For things that you’ve already made, try making the seam allowance a little smaller or the darts a little smaller and see if you can at least wear it comfortable. I hope you only need to make small changes. Making things smaller like the waist is a little easier and you can first try to make the seam allowance a little bigger.
I hope that helps and you have better success in the future. I want you to be able to wear your creations and be happy with them. And we know you will succeed and we can’t wait to see what you make.March 7, 2013 at 3:13 PM #9770the_professors_assistantKeymaster
Hi Janet! I understand your frustration. I have made a few things that didn’t fit me as well. I agree with Professor Pincushion answer. If only I had done what she suggested I would have spared myself the expense and wasted time. I wish you the best results and look forward to seeing your completed project.March 7, 2013 at 3:13 PM #9771the_professors_assistantKeymaster
I am a new to sewing and had taken a video course for making a skirt. I had no idea how to alter the pattern to fit. After 3 skirts that still really don’t fit, I know your frustration.I began searching the web and I came across this web site. I appreciate all of the advice, tips and instructions Professor Pincushion provides. I wish I had discovered this site earlier on. Thank you for the suggestion to not feel as though I have to make the whole garment with the muslin. I am going to start from scratch and put into practice what I’ve learned through your videos. I purchased a bolt of muslin from the local craft store so I have plenty to pratice on. I will not purchase any more material until I have the fit I’m looking for!!! Thanks for sharing your thoughts and I wish you much success in making your future garments.June 15, 2013 at 10:13 PM #17618the_professors_assistantKeymaster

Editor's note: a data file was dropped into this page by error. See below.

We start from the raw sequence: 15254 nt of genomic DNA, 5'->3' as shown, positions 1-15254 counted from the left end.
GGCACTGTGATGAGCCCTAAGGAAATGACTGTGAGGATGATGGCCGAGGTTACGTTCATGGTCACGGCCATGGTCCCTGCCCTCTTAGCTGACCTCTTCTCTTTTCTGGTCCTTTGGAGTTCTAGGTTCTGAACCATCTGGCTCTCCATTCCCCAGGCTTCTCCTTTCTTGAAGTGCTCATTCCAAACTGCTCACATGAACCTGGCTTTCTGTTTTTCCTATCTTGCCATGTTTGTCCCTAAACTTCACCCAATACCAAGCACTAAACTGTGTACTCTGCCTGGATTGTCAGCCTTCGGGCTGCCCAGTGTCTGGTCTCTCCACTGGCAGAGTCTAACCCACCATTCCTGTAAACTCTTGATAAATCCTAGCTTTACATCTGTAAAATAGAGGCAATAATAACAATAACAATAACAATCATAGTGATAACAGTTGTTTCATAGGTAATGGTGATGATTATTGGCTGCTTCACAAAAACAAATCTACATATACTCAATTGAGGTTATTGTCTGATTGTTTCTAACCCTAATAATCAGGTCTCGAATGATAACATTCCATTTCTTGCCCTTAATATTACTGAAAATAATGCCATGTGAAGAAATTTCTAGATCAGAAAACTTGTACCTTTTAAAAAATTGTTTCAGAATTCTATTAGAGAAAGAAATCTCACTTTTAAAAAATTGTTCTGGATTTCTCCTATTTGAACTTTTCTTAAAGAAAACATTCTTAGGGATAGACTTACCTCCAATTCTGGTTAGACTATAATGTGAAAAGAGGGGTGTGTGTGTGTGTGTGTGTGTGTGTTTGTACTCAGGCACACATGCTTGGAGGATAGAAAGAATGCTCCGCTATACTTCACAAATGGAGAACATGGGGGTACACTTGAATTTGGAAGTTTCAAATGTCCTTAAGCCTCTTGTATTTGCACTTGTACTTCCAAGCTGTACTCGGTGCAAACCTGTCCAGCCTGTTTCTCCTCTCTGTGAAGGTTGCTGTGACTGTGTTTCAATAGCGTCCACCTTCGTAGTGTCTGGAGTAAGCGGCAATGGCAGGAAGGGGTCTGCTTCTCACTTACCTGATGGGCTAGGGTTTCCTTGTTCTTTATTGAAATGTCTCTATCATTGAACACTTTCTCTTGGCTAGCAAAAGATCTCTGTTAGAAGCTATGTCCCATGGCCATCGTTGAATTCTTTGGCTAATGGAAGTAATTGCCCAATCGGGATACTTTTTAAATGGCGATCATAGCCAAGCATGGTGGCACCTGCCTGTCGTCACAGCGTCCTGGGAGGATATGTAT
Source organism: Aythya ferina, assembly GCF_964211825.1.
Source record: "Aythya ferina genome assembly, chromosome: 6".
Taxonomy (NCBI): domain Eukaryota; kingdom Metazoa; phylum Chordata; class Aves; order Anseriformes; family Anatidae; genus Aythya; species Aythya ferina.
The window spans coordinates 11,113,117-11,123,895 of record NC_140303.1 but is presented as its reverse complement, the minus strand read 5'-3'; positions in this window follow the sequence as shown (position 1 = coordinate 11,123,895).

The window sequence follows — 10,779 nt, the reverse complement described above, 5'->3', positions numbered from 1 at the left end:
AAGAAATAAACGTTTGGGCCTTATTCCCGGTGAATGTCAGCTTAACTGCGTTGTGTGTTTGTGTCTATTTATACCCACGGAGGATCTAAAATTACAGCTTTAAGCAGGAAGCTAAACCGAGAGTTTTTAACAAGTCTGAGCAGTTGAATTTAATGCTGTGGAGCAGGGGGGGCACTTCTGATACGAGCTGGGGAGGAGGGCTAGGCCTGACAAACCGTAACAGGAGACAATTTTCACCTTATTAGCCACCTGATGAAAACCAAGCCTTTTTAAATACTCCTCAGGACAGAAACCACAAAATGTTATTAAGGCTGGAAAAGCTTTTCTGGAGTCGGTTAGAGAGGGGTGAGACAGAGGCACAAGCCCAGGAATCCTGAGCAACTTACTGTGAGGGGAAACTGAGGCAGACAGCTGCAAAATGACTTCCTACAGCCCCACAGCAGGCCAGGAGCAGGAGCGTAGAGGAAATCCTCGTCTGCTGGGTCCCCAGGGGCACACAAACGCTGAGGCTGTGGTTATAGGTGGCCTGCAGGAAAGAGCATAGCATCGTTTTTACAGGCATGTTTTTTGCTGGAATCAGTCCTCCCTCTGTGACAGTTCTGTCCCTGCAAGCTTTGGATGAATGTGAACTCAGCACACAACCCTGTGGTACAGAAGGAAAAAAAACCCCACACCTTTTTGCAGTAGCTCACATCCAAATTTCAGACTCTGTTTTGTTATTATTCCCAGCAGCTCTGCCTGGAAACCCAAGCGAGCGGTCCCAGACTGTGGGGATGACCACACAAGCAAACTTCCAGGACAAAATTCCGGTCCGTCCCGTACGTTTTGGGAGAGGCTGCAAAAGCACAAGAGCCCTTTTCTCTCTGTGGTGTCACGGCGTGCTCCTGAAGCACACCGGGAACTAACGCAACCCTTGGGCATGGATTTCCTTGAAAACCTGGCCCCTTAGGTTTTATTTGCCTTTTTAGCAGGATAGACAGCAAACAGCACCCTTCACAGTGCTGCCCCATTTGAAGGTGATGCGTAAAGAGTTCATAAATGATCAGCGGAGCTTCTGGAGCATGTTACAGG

Hi Janet. The best thing I ever did was to contact a master tailor in my area and commission her to make me a custom fitting shell. I use this fitting shell as my personal pattern block to make comparisons so I can make the needed adjustments to any pattern I purchase. I am barely 5 feet tall and have a mature figure. Vouge pattern company makes a fitting shell pattern, and so does Butterick.
If you do not have access to a tailor, purchase a well made, cotton blouse that best fits and flatters your body type and carefully take it apart. Use sturdy fusible interfacing to create a pattern from this garment. When I first started sewing I used to go to thrift shops to purchase well made classic clothes that fit me and then take them apart to use it as a fitting blocks to make new clothes for myself. After I became more confident, I purchased commercial patterns and compared them to my fitting blocks. This method enabled me to sew clothes that fit If only Professor Pin Cushion was around back in the 70’s when I started to sew, I could have avoided so many frustrating clothing failures! The Professor’s helpful videos really make it easy to learn new techniques. Thank you and wishing you happy sewing.